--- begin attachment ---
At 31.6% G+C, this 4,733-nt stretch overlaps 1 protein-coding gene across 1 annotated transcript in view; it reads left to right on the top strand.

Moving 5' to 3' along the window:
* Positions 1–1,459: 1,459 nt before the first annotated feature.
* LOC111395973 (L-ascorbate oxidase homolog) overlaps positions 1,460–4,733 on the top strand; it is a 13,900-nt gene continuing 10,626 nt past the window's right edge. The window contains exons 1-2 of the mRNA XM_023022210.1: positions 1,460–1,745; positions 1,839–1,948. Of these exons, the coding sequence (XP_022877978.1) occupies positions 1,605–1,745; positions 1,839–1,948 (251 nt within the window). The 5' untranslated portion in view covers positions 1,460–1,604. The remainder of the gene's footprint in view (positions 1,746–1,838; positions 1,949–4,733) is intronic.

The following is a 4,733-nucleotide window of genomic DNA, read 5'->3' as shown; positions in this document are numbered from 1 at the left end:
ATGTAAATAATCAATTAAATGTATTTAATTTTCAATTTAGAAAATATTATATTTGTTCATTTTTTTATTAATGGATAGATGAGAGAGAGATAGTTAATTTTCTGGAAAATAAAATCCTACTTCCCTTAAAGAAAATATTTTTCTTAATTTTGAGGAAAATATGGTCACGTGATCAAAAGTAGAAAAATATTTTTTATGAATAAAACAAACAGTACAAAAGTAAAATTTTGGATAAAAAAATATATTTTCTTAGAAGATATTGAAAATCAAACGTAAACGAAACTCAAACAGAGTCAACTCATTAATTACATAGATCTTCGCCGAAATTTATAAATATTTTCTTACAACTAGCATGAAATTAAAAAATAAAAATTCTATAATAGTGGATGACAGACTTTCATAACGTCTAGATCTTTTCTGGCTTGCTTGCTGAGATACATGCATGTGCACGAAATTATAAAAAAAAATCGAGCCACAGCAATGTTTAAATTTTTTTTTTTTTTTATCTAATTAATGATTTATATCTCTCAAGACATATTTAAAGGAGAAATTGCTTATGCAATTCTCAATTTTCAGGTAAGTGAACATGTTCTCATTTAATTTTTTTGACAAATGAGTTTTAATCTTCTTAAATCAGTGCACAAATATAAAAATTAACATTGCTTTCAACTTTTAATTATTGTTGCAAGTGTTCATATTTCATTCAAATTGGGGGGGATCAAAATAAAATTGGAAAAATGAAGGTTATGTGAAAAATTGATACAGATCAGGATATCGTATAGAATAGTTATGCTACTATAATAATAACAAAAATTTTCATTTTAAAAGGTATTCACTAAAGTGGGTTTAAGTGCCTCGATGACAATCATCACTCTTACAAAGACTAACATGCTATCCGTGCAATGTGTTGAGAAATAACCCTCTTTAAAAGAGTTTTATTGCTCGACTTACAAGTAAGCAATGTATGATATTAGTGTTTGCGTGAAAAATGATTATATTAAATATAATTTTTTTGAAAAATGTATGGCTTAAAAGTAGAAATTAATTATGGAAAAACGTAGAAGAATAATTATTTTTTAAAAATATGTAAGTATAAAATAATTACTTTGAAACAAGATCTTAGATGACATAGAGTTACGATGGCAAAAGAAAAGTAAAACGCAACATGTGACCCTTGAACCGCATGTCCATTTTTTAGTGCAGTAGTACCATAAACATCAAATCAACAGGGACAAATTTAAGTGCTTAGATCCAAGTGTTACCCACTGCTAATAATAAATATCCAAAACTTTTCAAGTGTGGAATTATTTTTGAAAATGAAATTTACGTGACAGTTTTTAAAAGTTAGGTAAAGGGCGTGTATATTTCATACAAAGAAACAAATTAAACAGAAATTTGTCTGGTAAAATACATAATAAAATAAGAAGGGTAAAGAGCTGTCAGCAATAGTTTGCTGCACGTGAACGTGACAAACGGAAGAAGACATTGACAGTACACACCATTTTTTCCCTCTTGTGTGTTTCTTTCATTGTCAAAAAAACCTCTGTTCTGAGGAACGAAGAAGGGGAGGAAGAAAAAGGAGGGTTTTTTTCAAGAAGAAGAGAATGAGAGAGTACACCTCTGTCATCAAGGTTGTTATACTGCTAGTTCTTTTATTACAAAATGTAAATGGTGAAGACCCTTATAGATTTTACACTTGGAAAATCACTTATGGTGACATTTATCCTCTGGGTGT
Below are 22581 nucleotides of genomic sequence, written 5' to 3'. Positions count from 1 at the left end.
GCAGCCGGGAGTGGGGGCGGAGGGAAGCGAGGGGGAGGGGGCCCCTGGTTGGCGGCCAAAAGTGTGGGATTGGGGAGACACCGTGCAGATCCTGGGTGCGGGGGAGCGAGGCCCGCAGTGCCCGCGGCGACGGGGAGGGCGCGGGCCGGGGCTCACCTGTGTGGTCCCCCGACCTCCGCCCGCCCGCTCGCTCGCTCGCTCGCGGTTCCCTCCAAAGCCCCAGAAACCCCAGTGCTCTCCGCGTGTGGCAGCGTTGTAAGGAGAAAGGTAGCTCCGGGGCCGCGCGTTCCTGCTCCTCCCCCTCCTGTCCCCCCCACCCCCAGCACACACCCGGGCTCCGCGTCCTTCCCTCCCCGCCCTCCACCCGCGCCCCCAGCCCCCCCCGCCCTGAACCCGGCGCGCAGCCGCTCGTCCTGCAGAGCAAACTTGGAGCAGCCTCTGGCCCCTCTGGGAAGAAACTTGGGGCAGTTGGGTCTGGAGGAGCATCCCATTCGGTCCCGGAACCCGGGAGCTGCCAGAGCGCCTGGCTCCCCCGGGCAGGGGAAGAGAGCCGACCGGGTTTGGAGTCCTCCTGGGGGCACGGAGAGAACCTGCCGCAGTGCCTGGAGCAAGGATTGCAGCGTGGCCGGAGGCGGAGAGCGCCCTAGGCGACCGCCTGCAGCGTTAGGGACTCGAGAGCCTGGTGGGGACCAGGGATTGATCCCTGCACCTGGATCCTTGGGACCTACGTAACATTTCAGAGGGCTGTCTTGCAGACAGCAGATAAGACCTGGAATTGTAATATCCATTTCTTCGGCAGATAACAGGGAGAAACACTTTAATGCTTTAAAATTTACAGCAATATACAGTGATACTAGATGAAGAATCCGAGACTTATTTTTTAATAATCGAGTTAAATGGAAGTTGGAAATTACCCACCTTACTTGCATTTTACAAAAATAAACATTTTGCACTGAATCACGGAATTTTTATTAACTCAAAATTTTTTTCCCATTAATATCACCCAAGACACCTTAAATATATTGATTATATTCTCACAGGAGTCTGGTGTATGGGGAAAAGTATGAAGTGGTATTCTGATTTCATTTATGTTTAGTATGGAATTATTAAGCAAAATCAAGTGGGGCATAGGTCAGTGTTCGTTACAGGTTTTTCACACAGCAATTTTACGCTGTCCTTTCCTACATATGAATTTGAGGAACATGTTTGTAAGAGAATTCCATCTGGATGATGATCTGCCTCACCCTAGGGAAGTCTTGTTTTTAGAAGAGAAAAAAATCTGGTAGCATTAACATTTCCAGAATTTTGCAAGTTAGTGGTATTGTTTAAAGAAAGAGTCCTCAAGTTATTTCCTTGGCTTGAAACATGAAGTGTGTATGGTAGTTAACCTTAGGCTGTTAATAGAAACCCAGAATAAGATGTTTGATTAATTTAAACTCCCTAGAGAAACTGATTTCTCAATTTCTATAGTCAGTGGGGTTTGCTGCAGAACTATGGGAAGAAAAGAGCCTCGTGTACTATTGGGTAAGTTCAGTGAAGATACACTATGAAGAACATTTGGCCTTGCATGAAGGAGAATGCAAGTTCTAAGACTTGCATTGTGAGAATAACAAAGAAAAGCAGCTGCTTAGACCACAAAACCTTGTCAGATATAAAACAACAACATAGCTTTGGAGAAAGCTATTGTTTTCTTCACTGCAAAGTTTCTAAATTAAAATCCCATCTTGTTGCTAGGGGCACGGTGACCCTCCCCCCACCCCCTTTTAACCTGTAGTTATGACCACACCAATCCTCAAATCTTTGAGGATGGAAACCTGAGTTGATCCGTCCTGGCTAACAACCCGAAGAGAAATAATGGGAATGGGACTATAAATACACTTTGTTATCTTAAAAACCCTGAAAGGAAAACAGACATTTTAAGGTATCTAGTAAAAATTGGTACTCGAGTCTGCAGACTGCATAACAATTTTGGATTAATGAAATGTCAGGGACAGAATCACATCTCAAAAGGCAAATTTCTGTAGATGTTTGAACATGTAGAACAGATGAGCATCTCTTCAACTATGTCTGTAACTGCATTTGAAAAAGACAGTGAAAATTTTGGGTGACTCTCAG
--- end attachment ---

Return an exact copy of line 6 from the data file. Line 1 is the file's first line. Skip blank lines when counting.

ATGTAAATAATCAATTAAATGTATTTAATTTTCAATTTAGAAAATATTATATTTGTTCATTTTTTTATTAATGGATAGATGAGAGAGAGATAGTTAATTTTCTGGAAAATAAAATCCTACTTCCCTTAAAGAAAATATTTTTCTTAATTTTGAGGAAAATATGGTCACGTGATCAAAAGTAGAAAAATATTTTTTATGAATAAAACAAACAGTACAAAAGTAAAATTTTGGATAAAAAAATATATTTTCTTAGAAGATATTGAAAATCAAACGTAAACGAAACTCAAACAGAGTCAACTCATTAATTACATAGATCTTCGCCGAAATTTATAAATATTTTCTTACAACTAGCATGAAATTAAAAAATAAAAATTCTATAATAGTGGATGACAGACTTTCATAACGTCTAGATCTTTTCTGGCTTGCTTGCTGAGATACATGCATGTGCACGAAATTATAAAAAAAAATCGAGCCACAGCAATGTTTAAATTTTTTTTTTTTTTTATCTAATTAATGATTTATATCTCTCAAGACATATTTAAAGGAGAAATTGCTTATGCAATTCTCAATTTTCAGGTAAGTGAACATGTTCTCATTTAATTTTTTTGACAAATGAGTTTTAATCTTCTTAAATCAGTGCACAAATATAAAAATTAACATTGCTTTCAACTTTTAATTATTGTTGCAAGTGTTCATATTTCATTCAAATTGGGGGGGATCAAAATAAAATTGGAAAAATGAAGGTTATGTGAAAAATTGATACAGATCAGGATATCGTATAGAATAGTTATGCTACTATAATAATAACAAAAATTTTCATTTTAAAAGGTATTCACTAAAGTGGGTTTAAGTGCCTCGATGACAATCATCACTCTTACAAAGACTAACATGCTATCCGTGCAATGTGTTGAGAAATAACCCTCTTTAAAAGAGTTTTATTGCTCGACTTACAAGTAAGCAATGTATGATATTAGTGTTTGCGTGAAAAATGATTATATTAAATATAATTTTTTTGAAAAATGTATGGCTTAAAAGTAGAAATTAATTATGGAAAAACGTAGAAGAATAATTATTTTTTAAAAATATGTAAGTATAAAATAATTACTTTGAAACAAGATCTTAGATGACATAGAGTTACGATGGCAAAAGAAAAGTAAAACGCAACATGTGACCCTTGAACCGCATGTCCATTTTTTAGTGCAGTAGTACCATAAACATCAAATCAACAGGGACAAATTTAAGTGCTTAGATCCAAGTGTTACCCACTGCTAATAATAAATATCCAAAACTTTTCAAGTGTGGAATTATTTTTGAAAATGAAATTTACGTGACAGTTTTTAAAAGTTAGGTAAAGGGCGTGTATATTTCATACAAAGAAACAAATTAAACAGAAATTTGTCTGGTAAAATACATAATAAAATAAGAAGGGTAAAGAGCTGTCAGCAATAGTTTGCTGCACGTGAACGTGACAAACGGAAGAAGACATTGACAGTACACACCATTTTTTCCCTCTTGTGTGTTTCTTTCATTGTCAAAAAAACCTCTGTTCTGAGGAACGAAGAAGGGGAGGAAGAAAAAGGAGGGTTTTTTTCAAGAAGAAGAGAATGAGAGAGTACACCTCTGTCATCAAGGTTGTTATACTGCTAGTTCTTTTATTACAAAATGTAAATGGTGAAGACCCTTATAGATTTTACACTTGGAAAATCACTTATGGTGACATTTATCCTCTGGGTGT